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Nancy Giordano: The Future of Leadership – Invest in Curiosity and Trust

With rapid technological changes and shifts in the labor market, curiosity and mutual trust are necessary keys for the success.

“A 100 percent of the work in the future will be reskilled,” announced strategic futurist Nancy Giordano. On the main stage of the Oslo Business Forum, Giordano invited all participants to take a deep breath before taking a peek into a big shift of the future.

What Does the Future Require from Us?

Human-machine interface, engineering robotics, blockchain, drone deliveries, 3D printing, 5G network, bioengineering and even more remarkable quantum computing are some of the biggest technological changes that we are reaching for in order to satisfy our personalized needs in more flexible and faster ways.

With numerous existing examples of technological innovations, Giordano explains that rapid changes through the analogy of switching from candles to a light bulb in the past – both illuminate but with different intensity. However, according to this world’s top female futurists, we need to be more active and take a strategic shift in order to adapt and develop along with these momentous technological changes.

Curiosity is One of the Crucial Navigational Strategies of the Shift

First strategic comparative is wonder vs resist, in which Giordano suggests to pick wonder. The ambiguous world we live in is requiring from us a constant wonder and explorations.

That is a trap for many business leaders. “We are waiting for the killer app, for the proof that the cloud is safe, to prove that whatever danger is, it is not coming to get us but the danger is often that we are not acting,” says Giordano. Over the years of her career, the strategic futurist has observed those companies that are thriving. What makes them successful is the rise of design thinking, along with curiosity. “It is about that you are constantly in motion and trying new things and learning, sensing and developing,” she explains.

Instead of replicating success, nurture and cultivation of curiosity are seen as seeds for successful business fruits in the future. These investments could be additional courses for employees, attending conferences or even collaboration with uncommon partnerships, as from different professional areas. Nevertheless, major attention from companies doesn’t require only technology but environmental challenges as well, such as dealing with the problem that plastics are taking over the oceans and causing incredible damage in the ecosystem.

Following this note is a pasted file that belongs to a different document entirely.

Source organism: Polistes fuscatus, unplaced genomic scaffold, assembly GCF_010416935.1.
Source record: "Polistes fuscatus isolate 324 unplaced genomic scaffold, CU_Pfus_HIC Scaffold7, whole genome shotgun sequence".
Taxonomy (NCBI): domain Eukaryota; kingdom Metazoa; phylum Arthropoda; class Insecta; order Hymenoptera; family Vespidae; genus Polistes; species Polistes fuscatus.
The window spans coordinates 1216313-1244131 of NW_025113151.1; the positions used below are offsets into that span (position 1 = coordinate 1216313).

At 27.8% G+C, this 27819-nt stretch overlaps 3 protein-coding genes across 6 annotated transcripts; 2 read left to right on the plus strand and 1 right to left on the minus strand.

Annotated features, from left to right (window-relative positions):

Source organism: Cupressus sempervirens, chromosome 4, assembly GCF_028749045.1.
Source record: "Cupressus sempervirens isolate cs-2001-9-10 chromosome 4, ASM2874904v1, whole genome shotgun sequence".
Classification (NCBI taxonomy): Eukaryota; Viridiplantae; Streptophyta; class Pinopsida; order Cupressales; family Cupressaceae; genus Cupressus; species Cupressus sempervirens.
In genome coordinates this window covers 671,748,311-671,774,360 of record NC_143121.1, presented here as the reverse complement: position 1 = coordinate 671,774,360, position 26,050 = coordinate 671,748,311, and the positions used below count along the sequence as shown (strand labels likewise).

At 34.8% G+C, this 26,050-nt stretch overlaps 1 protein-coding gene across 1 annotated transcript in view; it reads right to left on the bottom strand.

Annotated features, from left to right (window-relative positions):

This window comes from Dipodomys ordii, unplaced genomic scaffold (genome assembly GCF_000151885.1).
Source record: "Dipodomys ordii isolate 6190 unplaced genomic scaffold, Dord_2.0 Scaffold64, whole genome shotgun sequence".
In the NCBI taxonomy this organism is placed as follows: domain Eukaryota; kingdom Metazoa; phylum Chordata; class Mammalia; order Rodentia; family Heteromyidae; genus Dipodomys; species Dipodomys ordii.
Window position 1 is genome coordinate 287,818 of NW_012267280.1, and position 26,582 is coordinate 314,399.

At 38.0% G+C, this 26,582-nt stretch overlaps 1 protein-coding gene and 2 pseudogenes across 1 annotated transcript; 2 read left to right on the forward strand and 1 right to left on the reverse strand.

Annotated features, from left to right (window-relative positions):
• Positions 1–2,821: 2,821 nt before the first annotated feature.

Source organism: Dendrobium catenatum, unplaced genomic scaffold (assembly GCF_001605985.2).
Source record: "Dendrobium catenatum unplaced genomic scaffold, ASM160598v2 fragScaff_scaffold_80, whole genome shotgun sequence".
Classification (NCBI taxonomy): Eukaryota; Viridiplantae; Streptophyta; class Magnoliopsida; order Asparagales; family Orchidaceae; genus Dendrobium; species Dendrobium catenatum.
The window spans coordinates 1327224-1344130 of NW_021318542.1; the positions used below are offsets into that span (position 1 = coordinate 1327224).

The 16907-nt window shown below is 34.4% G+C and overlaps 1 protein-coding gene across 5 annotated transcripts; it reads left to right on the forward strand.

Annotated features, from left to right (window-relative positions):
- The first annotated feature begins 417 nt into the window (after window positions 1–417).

In Order to Succeed, We Have to Reconnect and Trust Again

Despite the advancement of technology, the feeling of loneliness is one of the worldwide issues, even at the workplace. Hence, the future requires from us the shift from an individual level that spreads with one’s actions and activities as a member of society.

Giordano suggests that we need to start trusting again and reconnect with each other. It could be an embarrassing story from childhood before a meeting or any other topic of common interest that could lead to a conversation and building community, rather than just a plain building of a business. “We all deserve to be better held by each other, by compassion, understanding, and respect,” she says.

One practical suggestion that Giordano proposes is making workspace more productive by simply connecting people of the same professional area. “When you are on the edge of building something new, you want to be around others who are doing it too," she points out.

«Leadering» Instead of Leadership

Simultaneously putting these strategies into practice Giordano calls «leadering». Distinguished from the notion of leadership, Nancy explains: “It is more dynamic, more humanistic, it really thinks through the systems of it.” To simply sum up, the future asks us to reconnect, trust and always wonder for new opportunities and threats.

“This conference is energizing and people are great. I love all of the exhibits that are here and I think that everyone did a beautiful job by opening new conversations, encouraging people to think more boldly." – Nancy Giordano